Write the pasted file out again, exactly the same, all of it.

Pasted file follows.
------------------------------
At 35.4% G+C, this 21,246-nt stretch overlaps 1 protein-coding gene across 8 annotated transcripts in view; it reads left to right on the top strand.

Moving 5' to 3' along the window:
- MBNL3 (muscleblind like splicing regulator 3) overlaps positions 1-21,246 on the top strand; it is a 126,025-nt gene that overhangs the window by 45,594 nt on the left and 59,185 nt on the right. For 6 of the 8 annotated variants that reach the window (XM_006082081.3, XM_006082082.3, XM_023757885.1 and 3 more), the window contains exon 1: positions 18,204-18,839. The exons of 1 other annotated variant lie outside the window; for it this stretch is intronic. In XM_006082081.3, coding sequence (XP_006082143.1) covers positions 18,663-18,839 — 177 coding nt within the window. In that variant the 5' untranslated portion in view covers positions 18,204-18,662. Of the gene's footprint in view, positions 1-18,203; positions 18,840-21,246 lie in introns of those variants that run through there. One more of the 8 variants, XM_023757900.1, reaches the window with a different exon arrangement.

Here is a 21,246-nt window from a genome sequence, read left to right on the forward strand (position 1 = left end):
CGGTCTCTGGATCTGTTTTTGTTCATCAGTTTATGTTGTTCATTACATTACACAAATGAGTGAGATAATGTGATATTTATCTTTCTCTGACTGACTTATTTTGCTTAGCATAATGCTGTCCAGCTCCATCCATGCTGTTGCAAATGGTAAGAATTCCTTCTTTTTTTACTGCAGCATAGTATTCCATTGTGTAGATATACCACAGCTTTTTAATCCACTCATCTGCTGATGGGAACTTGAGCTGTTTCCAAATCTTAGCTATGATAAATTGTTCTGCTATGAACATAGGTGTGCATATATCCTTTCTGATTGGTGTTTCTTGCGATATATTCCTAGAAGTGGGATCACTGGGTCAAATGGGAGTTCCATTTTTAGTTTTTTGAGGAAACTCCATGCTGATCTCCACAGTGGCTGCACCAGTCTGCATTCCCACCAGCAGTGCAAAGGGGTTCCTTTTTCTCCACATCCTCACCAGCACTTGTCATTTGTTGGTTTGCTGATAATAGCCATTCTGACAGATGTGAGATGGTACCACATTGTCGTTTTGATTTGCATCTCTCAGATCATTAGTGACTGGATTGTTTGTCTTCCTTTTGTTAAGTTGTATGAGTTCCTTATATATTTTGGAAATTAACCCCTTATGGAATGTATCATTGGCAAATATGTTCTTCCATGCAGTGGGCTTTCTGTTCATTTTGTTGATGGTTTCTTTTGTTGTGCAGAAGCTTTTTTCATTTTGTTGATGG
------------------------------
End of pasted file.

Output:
At 35.4% G+C, this 21,246-nt stretch overlaps 1 protein-coding gene across 8 annotated transcripts in view; it reads left to right on the top strand.

Moving 5' to 3' along the window:
- MBNL3 (muscleblind like splicing regulator 3) overlaps positions 1-21,246 on the top strand; it is a 126,025-nt gene that overhangs the window by 45,594 nt on the left and 59,185 nt on the right. For 6 of the 8 annotated variants that reach the window (XM_006082081.3, XM_006082082.3, XM_023757885.1 and 3 more), the window contains exon 1: positions 18,204-18,839. The exons of 1 other annotated variant lie outside the window; for it this stretch is intronic. In XM_006082081.3, coding sequence (XP_006082143.1) covers positions 18,663-18,839 — 177 coding nt within the window. In that variant the 5' untranslated portion in view covers positions 18,204-18,662. Of the gene's footprint in view, positions 1-18,203; positions 18,840-21,246 lie in introns of those variants that run through there. One more of the 8 variants, XM_023757900.1, reaches the window with a different exon arrangement.

Here is a 21,246-nt window from a genome sequence, read left to right on the forward strand (position 1 = left end):
CGGTCTCTGGATCTGTTTTTGTTCATCAGTTTATGTTGTTCATTACATTACACAAATGAGTGAGATAATGTGATATTTATCTTTCTCTGACTGACTTATTTTGCTTAGCATAATGCTGTCCAGCTCCATCCATGCTGTTGCAAATGGTAAGAATTCCTTCTTTTTTTACTGCAGCATAGTATTCCATTGTGTAGATATACCACAGCTTTTTAATCCACTCATCTGCTGATGGGAACTTGAGCTGTTTCCAAATCTTAGCTATGATAAATTGTTCTGCTATGAACATAGGTGTGCATATATCCTTTCTGATTGGTGTTTCTTGCGATATATTCCTAGAAGTGGGATCACTGGGTCAAATGGGAGTTCCATTTTTAGTTTTTTGAGGAAACTCCATGCTGATCTCCACAGTGGCTGCACCAGTCTGCATTCCCACCAGCAGTGCAAAGGGGTTCCTTTTTCTCCACATCCTCACCAGCACTTGTCATTTGTTGGTTTGCTGATAATAGCCATTCTGACAGATGTGAGATGGTACCACATTGTCGTTTTGATTTGCATCTCTCAGATCATTAGTGACTGGATTGTTTGTCTTCCTTTTGTTAAGTTGTATGAGTTCCTTATATATTTTGGAAATTAACCCCTTATGGAATGTATCATTGGCAAATATGTTCTTCCATGCAGTGGGCTTTCTGTTCATTTTGTTGATGGTTTCTTTTGTTGTGCAGAAGCTTTTTTCATTTTGTTGATGG